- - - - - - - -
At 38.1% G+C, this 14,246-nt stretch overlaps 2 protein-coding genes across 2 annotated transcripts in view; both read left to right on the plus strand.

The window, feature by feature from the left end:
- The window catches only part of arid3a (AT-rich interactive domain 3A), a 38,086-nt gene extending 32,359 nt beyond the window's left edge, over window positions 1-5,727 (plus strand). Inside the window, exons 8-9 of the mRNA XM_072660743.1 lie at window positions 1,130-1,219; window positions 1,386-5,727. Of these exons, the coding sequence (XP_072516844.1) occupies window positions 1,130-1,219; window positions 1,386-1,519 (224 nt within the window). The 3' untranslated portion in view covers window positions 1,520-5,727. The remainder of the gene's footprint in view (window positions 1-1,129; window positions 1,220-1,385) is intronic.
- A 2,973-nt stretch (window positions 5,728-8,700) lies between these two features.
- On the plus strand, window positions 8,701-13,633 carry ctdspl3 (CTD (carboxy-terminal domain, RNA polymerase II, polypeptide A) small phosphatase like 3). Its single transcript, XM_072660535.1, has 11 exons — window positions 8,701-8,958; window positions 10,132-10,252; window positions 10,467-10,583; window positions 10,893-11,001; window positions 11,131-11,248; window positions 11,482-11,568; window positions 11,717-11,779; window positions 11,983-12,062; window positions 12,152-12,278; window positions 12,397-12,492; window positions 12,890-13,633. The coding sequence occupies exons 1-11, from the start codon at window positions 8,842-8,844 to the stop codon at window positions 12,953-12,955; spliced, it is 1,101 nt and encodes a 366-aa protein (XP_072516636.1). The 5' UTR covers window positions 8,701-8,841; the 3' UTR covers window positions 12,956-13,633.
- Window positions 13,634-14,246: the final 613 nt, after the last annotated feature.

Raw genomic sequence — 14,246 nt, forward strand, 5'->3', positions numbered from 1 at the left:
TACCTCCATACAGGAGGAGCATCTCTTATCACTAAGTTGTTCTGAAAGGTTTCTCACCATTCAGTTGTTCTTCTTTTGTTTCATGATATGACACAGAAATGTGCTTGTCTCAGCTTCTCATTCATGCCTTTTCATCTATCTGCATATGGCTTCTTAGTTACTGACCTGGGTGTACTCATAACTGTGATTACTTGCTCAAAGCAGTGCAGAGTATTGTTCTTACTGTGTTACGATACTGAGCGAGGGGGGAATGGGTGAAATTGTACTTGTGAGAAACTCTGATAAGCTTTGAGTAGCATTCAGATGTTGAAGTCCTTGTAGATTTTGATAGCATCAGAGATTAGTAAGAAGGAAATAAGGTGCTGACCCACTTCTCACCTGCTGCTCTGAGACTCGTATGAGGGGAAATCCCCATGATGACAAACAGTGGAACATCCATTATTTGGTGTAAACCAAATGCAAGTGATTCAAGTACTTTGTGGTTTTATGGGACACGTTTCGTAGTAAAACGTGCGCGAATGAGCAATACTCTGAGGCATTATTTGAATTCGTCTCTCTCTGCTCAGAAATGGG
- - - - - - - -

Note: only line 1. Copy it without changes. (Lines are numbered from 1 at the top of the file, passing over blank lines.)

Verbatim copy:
At 38.1% G+C, this 14,246-nt stretch overlaps 2 protein-coding genes across 2 annotated transcripts in view; both read left to right on the plus strand.